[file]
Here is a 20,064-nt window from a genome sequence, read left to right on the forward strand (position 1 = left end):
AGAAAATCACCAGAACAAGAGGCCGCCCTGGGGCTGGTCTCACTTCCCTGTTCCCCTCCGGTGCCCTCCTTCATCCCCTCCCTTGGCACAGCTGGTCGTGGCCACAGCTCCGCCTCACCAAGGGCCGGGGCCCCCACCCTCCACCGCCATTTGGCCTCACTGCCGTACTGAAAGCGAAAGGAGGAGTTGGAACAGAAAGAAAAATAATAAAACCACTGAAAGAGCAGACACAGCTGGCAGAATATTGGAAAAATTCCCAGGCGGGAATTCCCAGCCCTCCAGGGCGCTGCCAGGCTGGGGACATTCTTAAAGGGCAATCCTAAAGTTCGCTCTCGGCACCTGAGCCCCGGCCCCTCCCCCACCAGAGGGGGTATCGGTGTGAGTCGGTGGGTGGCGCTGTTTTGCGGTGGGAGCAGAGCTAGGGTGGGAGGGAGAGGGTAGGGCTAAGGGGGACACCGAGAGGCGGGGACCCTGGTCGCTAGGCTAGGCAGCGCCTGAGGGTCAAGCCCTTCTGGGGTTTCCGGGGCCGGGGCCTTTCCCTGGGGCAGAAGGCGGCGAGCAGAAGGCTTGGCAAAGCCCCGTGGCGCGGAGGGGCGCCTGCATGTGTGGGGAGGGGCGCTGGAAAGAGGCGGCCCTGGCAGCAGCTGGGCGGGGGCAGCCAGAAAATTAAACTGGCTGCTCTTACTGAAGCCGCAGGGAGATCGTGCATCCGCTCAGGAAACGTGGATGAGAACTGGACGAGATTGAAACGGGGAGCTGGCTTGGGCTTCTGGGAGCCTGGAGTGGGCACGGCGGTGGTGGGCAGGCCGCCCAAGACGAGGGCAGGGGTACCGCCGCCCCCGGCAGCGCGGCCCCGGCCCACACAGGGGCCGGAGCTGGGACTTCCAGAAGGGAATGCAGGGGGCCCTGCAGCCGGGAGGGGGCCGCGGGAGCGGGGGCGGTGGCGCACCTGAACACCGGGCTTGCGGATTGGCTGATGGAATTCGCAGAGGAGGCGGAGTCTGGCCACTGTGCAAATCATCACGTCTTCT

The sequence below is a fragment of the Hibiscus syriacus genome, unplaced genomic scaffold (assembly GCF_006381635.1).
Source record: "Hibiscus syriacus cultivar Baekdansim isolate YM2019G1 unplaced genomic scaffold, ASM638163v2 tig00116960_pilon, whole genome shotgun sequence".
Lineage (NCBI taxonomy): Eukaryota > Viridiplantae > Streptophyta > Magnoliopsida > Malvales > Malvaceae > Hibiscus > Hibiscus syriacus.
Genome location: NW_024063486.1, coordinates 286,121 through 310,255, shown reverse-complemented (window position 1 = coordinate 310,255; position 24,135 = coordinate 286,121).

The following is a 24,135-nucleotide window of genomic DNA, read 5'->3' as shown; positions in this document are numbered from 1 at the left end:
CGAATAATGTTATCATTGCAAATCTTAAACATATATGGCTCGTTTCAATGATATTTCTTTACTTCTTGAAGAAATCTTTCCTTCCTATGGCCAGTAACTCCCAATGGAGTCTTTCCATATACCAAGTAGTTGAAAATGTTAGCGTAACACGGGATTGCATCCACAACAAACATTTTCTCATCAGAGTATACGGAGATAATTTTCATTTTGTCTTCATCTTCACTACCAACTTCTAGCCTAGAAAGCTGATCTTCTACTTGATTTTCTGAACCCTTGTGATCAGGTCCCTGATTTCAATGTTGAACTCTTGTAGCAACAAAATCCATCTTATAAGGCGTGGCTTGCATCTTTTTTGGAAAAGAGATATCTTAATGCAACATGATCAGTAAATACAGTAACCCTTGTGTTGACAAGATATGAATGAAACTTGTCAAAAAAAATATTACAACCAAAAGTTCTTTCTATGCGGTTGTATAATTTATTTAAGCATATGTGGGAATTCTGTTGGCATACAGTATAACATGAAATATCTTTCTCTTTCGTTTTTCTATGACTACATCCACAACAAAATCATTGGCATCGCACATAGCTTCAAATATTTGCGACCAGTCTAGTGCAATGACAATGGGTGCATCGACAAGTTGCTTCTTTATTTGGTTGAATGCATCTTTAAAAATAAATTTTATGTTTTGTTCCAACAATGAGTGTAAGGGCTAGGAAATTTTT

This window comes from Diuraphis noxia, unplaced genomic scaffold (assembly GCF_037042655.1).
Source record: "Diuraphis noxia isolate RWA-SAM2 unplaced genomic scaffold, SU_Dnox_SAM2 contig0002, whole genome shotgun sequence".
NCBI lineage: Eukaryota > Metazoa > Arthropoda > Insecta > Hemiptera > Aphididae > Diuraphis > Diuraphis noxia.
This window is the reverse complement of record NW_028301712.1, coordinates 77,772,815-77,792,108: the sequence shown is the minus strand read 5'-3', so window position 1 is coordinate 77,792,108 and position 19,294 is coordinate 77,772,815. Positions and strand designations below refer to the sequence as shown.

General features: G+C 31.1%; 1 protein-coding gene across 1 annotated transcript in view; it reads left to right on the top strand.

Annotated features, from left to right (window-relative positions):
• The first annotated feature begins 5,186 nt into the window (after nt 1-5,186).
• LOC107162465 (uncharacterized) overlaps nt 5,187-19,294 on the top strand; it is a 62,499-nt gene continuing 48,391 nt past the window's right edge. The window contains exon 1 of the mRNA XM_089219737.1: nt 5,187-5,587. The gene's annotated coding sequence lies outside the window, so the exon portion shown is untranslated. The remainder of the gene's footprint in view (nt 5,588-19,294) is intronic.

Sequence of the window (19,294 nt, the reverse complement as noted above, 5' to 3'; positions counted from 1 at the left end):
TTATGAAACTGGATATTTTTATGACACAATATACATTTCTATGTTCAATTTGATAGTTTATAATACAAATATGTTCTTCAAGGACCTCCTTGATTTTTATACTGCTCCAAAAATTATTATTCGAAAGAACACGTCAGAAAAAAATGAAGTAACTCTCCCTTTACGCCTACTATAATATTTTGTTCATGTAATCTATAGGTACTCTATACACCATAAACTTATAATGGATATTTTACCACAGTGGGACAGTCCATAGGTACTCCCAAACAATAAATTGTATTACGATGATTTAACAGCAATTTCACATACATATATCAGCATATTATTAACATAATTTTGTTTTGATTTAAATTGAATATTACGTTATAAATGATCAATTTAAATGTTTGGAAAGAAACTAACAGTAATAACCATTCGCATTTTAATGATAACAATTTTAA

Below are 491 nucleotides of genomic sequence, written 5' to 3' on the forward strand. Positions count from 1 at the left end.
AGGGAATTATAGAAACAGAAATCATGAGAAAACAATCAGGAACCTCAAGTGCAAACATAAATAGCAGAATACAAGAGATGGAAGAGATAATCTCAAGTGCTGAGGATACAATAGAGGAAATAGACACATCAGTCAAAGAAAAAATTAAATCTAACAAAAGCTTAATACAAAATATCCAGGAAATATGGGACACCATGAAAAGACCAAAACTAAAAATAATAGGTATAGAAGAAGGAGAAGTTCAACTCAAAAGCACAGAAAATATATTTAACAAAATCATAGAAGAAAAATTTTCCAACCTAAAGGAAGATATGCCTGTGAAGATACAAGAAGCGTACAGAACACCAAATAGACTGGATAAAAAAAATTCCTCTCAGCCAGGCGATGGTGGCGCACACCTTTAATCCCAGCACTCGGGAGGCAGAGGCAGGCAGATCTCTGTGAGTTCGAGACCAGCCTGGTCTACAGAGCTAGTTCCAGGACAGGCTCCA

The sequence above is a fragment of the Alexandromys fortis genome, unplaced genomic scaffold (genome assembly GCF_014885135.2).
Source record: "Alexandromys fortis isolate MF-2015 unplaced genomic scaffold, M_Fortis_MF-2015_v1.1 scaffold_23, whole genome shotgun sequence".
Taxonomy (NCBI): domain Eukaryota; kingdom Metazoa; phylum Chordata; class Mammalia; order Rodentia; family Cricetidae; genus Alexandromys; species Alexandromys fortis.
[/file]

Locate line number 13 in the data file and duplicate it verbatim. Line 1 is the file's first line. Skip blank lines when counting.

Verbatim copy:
General features: G+C 31.1%; 1 protein-coding gene across 1 annotated transcript in view; it reads left to right on the top strand.